Pedal well? I'm not quite positive what you mean. I did notice comfort changed depending on seat location as well as steering tilt. Before buying,I plan to test again with my SO so she can test too.

Thanks for the insight on ballast. I was leaning towards a ballast box that would also allow for some tool storage. I think I'll start with that first.

For now,I have been burning small branches. I also drag to the curb for pickup. I'm lucky enough to live just within village limits so the village crew comes a few times a year for brush pickup and will chip and haul away as much as I drag to the road. Additionally,I can schedule a dropoff of a dump truck and they pick it up the following day. I tend to not do this as it's difficult to get all the limbs and brush over the side by hand.
I would love a PTO chipper, but will probably look for a used one and not buy new. I have an older gas powered one, but in practice it doesn't work for sticks and is used for garden waste to prep for composting.

Stump grinder would be PTO powered, or at least that's whatI was looking at. Prices have really gone up on these so I'll probably rent a commercial unit first to see how many I can do in a day.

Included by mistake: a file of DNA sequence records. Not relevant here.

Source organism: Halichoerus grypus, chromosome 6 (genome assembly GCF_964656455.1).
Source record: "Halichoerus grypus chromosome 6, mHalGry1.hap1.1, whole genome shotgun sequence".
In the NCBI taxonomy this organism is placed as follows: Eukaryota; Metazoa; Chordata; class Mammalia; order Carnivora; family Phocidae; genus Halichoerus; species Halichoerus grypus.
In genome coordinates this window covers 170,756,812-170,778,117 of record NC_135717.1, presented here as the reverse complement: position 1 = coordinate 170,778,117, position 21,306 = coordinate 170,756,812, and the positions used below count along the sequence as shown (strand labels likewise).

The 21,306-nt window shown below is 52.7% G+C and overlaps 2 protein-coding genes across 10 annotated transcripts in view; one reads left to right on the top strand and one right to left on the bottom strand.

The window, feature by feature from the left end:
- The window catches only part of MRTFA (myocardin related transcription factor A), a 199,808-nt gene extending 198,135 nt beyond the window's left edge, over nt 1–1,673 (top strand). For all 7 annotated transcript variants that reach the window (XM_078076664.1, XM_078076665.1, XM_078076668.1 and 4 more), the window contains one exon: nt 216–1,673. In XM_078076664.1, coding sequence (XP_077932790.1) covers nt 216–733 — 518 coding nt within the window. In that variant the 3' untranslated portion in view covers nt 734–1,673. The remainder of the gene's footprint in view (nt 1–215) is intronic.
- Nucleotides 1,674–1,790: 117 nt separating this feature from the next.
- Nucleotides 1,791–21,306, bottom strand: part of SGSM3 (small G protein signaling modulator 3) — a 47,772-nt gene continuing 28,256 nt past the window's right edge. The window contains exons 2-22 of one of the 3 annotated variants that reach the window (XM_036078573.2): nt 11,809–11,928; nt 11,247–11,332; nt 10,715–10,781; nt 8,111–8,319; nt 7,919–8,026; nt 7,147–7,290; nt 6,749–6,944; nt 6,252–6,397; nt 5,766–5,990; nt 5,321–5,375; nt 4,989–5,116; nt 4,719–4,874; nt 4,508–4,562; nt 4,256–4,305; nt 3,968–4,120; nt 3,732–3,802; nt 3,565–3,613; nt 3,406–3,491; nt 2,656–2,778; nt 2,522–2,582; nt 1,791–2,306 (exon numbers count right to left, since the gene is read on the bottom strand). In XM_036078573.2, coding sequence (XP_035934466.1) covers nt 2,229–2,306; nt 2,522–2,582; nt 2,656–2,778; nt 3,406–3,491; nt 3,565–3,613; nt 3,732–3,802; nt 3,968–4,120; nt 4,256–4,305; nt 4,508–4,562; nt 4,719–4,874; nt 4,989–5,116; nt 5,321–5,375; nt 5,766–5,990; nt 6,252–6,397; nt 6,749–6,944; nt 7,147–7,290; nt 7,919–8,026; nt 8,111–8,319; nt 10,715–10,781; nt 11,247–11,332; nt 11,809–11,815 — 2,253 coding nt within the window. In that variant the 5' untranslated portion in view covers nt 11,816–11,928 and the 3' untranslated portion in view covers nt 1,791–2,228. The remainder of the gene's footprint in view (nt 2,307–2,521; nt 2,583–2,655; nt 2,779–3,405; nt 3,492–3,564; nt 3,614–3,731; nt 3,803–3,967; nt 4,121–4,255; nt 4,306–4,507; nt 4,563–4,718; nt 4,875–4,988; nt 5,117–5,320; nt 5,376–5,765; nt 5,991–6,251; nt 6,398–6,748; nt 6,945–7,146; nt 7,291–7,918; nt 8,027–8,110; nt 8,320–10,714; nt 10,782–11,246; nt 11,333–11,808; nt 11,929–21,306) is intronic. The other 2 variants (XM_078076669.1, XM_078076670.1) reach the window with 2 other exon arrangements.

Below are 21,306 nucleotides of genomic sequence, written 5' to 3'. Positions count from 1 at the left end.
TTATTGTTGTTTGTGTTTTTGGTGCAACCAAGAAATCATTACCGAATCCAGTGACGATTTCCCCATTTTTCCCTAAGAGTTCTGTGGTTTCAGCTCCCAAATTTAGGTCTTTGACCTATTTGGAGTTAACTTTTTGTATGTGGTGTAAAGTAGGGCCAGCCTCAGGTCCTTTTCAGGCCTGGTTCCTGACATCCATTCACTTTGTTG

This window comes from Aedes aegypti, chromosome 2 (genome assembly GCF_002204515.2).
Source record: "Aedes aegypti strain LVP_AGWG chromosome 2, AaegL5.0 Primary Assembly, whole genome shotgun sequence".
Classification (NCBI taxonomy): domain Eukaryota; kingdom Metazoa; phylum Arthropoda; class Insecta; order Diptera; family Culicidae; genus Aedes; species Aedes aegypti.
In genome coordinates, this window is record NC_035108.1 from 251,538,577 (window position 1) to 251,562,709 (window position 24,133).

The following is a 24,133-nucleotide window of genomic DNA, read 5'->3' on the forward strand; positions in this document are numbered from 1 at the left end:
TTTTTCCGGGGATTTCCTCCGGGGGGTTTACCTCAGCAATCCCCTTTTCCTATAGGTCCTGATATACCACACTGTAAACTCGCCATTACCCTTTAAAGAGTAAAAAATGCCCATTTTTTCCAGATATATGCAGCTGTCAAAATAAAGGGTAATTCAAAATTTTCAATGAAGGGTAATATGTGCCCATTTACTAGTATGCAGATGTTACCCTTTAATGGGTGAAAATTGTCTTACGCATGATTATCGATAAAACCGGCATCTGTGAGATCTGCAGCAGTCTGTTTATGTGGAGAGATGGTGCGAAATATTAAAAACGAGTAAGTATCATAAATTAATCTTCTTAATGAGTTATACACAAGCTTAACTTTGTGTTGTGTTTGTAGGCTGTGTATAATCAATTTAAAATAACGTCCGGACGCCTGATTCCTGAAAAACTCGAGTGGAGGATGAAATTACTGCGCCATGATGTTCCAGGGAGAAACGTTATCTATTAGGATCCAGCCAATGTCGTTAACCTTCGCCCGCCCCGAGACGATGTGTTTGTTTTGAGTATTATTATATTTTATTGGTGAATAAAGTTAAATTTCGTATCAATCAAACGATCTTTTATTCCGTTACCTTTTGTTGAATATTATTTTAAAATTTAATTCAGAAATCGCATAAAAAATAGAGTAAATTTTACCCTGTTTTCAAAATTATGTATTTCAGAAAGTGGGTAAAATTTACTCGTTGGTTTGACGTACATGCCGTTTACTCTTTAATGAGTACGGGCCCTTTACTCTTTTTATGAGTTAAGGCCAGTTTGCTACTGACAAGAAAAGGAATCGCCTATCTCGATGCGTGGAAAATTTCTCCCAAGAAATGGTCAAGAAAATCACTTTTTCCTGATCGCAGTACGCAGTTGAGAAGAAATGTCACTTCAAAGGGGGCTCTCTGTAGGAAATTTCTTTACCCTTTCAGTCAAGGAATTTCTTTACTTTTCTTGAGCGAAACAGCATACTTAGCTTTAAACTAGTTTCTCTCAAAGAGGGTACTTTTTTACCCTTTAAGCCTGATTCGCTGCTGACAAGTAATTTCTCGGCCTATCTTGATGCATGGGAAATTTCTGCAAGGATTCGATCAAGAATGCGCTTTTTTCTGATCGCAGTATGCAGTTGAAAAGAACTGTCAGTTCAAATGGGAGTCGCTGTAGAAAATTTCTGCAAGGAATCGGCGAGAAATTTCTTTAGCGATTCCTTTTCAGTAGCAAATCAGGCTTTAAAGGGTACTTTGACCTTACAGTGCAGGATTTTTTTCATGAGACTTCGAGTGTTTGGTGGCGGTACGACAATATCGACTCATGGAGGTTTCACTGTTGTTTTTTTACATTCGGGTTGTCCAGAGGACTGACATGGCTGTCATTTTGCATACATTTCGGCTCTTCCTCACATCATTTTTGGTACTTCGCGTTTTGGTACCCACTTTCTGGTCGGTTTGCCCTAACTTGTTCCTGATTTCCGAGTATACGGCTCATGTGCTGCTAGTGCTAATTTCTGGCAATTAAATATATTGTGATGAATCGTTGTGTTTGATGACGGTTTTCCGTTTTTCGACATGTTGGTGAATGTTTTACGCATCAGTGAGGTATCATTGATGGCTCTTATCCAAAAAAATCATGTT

I have been looking at pricing of used tractors and both JD and Kubota hold resale a bit better, but they also start higher so in reality I'm not sure it's more than maybe 10-15%. I have not calculated this, more what it feels like.

I do think the Yanmar lifts more in real life, but maybe not as much as the specs would indicate. Tractor Bob on YouTube has a 3 part comparison between the B2601. SA324, and 2025R. Both Yanmar and Kubota out lift the JD by a wide margin. Tractor Bob sells Yanmar so they are a bit biased, but you get a decent idea.

Regarding bucket size..I'm not sure if I want 55" or 60".
 

soloz2

Member

Equipment
B2601
Feb 10, 2023
71
73
18
WNY
Good day. It sounds like a nice hobby farm close to a steady supply of good wine…awesome. I see you mention a cub cadet lawn mower…does that mean you don’t plan to mow with it? Do you need the mid PTO for anything? I also understood majority of your property is fenced, correct? I guess I wonder do you need access to the fenced area? Will all you tractor choices fit? Do you have any plans to own more property in foreseeable future? Any reason not to consider a small L (IMO the small L might be more machine for $$). If maneuverability is a premium maybe L doesnt make so much sense inside a fenced area with structures…but the L maybe let you lift a little more…when you get to your patio you’ll find out what you can put in a pallet and how important proper ballast is)…depending on how you plan to do chores with tractor and or loader or with wagon or cart…I guess I would be wondering about space constraints not really understanding your layout/property). Then between all the models you are considering check the height between any overhangs or garage doors…not necessarily a deal breaker but it is nice being able to leave the rops up and not worry about hitting something. Good luck.